Specific resistivities were obtained in dioxolane as a function of TMED.LiB(C2 H6)3 C6 H5 concentration expressed as moles complex per liter solvent. The results are given in Table I below.
Lithium tetramethylboride representing an electrolyte salt of the present invention was prepared as follows:
Boron trifluoride diethyletherate (70.9 g, 0.5 mole) was added slowly to a stirred solution of CH3 MgBr (525 ml of 2.68 M ether solution) under a dry argon atmosphere. The volatile B(CH3)3 which formed was passed by means of a glass transfer line to a second flask where it was allowed to react with an ether solution of halide free CH3 Li (315 ml of 1.59 M solution) which was cooled by a bath of Dry Ice-acetone. The reaction mixture was allowed to stand overnight and warm slowly to room temperature. The bulk of the ether was removed by distillation. Final vacuum drying (˜0.1 Torr, 60° C) afforded 33.4 g (85%) of LiB(CH3)4 as white crystals.
Pure LiB(CH3)4 melts at 182°-4° C and forms clear solutions in dioxolane. Specific resistivity measurements made on such solutions are given in Table I below.
Boron trifluoride diethyletherate (28.4 g, 0.2 mol) was added slowly to a stirred ether solution containing about 0.6 mol of CH3 MgBr. The B(CH3)3 which formed was swept from the reaction flask in a stream of dry nitrogen and was condensed in ether contained in a second flask which was cooled by Dry-Ice. One-half hour after all the BF3.(C2 H5)2 O had been added, butyllithium (125 ml, 1.6 M solution in hexane) was added to the B(CH3)3 -ether solution. Solvent was removed in vacuo to leave 31.5 g of liquid product having the formula LiB(CH3)3 C4 H9.
This material was dissolved in dioxolane then the solution was evaporated, first on a vacuum rotary evaporator, then by means of a vacuum pump until a constant weight of 36.1 g was obtained. The product, a thick, opaque, liquid was formulated as LiB(CH3)3 C4 H9.dioxolane. Specific resistivity measurements obtained on dioxolane solutions of this material are given in Table I.
LiB(C2 H5)3 C4 H9. A solution of butyllithium (82 ml, 2.45 M in hexane) was added dropwise under nitrogen to a solution of triethylboron (19.6 g, 0.2 mol) in 500 ml of heptane. After the addition was complete, the slurry formed was diluted with 200 ml of heptane and the mixture was heated at 45° C for 2 hours. Filtration and vacuum drying the solid afforded 32.4 g (quantitative) of LiB(C2 H5)3 C4 H9. Specific resistivities of this salt in dioxolane were measured as a function of concentration and the results are given in Table I.
LiB(C4 H9)4. Butyllithium (125 ml, 1.6 M solution in hexane) was added to a solution of tributylboron (36.4 g, 0.2 mol) in 500 ml of heptane under a nitrogen atmosphere producing an immediate precipitate. The solid was isolated by filtration and was dried in a vacuum. The yield was 36.7 g (75%) of air sensitive solid. Specific resistivities of dioxolane solutions were measured and are given in Table I.
LiB(C6 H5)3 C4 H9. To a suspension of triphenylboron (4.8 g, 19.8mmol) in 75 ml of heptane was added 20 mmol of butyllithium in hexane (12 ml). After stirring overnight the product was filtered and dried in a vacuum. The solid, which weighed 2.09 g, was dissolved in dioxolane and specific resistivities of the solution were measured. The data is given in Table I. A solution containing greater than 1.5 moles of salt per milliliter of dioxolane could not be obtained owing to limited solubility of the salt.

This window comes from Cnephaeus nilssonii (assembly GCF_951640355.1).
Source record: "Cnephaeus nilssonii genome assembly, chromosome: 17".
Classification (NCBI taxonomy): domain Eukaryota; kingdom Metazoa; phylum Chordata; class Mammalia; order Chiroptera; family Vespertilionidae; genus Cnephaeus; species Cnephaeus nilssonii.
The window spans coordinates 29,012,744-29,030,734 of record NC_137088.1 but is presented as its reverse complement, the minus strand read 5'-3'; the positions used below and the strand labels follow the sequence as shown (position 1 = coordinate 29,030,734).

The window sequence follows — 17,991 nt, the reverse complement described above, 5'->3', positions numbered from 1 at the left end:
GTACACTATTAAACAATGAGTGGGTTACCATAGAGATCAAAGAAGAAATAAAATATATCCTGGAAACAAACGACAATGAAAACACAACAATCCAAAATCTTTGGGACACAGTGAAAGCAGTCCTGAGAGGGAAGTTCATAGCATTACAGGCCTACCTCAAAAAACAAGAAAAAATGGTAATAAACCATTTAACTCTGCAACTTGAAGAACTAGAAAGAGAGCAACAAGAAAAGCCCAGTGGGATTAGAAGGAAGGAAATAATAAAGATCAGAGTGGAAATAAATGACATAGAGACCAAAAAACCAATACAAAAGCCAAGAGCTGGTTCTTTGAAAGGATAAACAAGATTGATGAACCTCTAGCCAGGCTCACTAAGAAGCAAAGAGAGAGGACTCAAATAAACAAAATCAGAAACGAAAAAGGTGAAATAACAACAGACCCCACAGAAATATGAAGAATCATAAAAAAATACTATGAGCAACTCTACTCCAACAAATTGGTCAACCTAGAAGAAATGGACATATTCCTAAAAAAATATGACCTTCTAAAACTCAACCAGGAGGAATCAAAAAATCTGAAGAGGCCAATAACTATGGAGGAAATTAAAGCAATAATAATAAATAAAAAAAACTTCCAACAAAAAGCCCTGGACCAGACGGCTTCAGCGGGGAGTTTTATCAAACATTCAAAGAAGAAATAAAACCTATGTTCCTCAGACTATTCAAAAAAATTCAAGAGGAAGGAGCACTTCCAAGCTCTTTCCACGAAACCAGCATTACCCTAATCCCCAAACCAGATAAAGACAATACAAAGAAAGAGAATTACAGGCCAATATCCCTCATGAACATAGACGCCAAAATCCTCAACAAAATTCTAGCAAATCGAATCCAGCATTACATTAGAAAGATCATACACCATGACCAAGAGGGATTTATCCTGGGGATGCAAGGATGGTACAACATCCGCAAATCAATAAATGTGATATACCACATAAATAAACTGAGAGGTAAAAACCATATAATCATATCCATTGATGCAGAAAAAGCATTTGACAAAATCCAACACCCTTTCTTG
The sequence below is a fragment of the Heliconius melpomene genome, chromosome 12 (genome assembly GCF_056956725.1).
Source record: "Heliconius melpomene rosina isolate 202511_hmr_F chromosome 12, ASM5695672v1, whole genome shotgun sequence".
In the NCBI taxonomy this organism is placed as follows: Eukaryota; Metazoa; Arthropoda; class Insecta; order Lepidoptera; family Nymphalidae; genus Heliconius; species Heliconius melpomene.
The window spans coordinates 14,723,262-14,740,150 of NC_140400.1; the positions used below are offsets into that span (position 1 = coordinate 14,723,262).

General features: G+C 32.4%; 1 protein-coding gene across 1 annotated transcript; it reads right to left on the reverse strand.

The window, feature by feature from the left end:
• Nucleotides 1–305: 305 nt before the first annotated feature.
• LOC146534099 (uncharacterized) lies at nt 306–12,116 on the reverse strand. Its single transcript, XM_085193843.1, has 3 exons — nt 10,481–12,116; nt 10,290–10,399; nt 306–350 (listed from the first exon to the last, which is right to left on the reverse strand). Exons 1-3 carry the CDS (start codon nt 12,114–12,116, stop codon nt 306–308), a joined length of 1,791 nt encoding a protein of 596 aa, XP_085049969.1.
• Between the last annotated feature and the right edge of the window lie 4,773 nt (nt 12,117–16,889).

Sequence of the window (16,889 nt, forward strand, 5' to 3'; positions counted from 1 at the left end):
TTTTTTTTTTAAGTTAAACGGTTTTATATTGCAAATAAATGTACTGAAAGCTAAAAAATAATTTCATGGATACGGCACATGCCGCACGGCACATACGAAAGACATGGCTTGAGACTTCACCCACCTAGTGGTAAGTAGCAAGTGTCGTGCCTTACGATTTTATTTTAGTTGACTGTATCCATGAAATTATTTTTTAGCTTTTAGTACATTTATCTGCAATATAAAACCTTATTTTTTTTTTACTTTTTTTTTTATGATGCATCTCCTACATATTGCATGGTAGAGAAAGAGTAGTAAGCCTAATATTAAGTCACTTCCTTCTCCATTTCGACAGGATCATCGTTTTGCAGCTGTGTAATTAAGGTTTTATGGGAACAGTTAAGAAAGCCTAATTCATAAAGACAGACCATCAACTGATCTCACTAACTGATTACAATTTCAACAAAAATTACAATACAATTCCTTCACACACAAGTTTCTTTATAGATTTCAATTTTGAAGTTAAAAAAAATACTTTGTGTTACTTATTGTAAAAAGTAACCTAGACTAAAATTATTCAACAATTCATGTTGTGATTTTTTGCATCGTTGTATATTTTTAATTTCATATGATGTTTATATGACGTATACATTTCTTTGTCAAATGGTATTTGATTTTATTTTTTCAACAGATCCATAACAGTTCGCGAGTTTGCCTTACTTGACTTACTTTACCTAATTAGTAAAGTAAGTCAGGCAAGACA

TABLE I__________________________________________________________________________SPECIFIC RESISTIVITIES OF LITHIUM SALTS IN DIOXOLANE Specific Resistivity (Ω cm) atExample Salt 0.5 m' 1.0 m' 1.5 m' 2.0 m' 2.5 m' 3.0 m'__________________________________________________________________________1 LiB(C6 H5)4 320 266 -- -- -- -- Prior Art2 TMED . LiB(C2 H5)C6 H5 -- 224 -- 238 -- 331 Prior Art3 LiB(CH3)4 -- 120 106* 94 103 1214 LiB(CH3)3 C4 H9 -- 121 107 110 126 1495 LiB(C2 H5)3 C4 H9 168 113 114 136 184 2686 LiB(C4 H9)4 -- 190 208 166 378 5927 LiB(C6 H5)3 C4 H9 347 295 356 -- -- --__________________________________________________________________________ *Concentration was 1.2 moles/liter slvent.
LiB(CH3)4.1/2 LiBr. Brown trifluoride diethyletherate (0.5 mole) was added slowly to a diethylether solution containing 2 moles of CH3 Li.LiBr under an atmosphere of dry nitrogen. A Dry Ice-acetone bath provided cooling during this addition and after addition was complete, the reaction mixture was allowed to warm to room temperature. The solution was decanted from excess lithium salts and was concentrated to about 400 ml by distillation. Filtration removed additional salt and afforded a clear solution which was concentrated to give a white solid. This solid, after drying at 60° C in a vacuum, weighed 42.7g.
Analysis, calculated for LiB(CH3)4.1/2 LiBr: Br, 32.93%. Found: Br, 32.18%.
Sufficient LiB(CH3)4.1/2 LiBr was dissolved in dioxolane to produce a solution which was 2.5 molar in lithium ion concentration. This solution had a specific resistivity of 109 ohm cm.
LiAl(CH3)3 C4 H9. Addition of butyllithium (62.5 ml of a 2.4 M hexane solution) to a stirred solution of trimethylaluminum (10.8g, 0.15 mole) in 850 ml of heptane gave an immediate precipitate. After an additional 2 hours stirring, the solid was isolated by filtration, was washed three times with fresh heptane and was vacuum dried to give about 17g of solid.
Specific resistivities of this salt were obtained as a function of concentration in dioxolane solution. They were found to be 129, 104, 110 and 139 ohm cm. resistivity at concentrations of 1.0 m', 1.5 m', 2.0 m' and 2.5 m' respectively.
These examples are directed to the testing of various TMED-complexed prior art electrolyte-containing cells and present invention electrolyte-containing cells.
The test cells contained a lithium anode of lithium ribbon pressed on expanded nickel or tantalum screen. The cathode was a porous cake of a mixutre of TiS2 and Teflon (90-95% TiS2 and 5-10% Teflon) pressed onto an expanded nickel or tantalum screen or pressed onto a piece of carbon felt. The anode and cathode were separated by placing the anode and cathode in microporous polypropylene bags sold under the name Celgard by Celanese Corporation of America, New York. A glass mat was also placed between the anode and the cathode. The cells were also provided with a reference lithium electrode of lithium ribbon pressed on a tantalum or nickel screen. The reference was also in a microporous polypropylene bag and separated from the cathode by a glass mat. The reference electrode was located on the side of the cathode opposite the anode.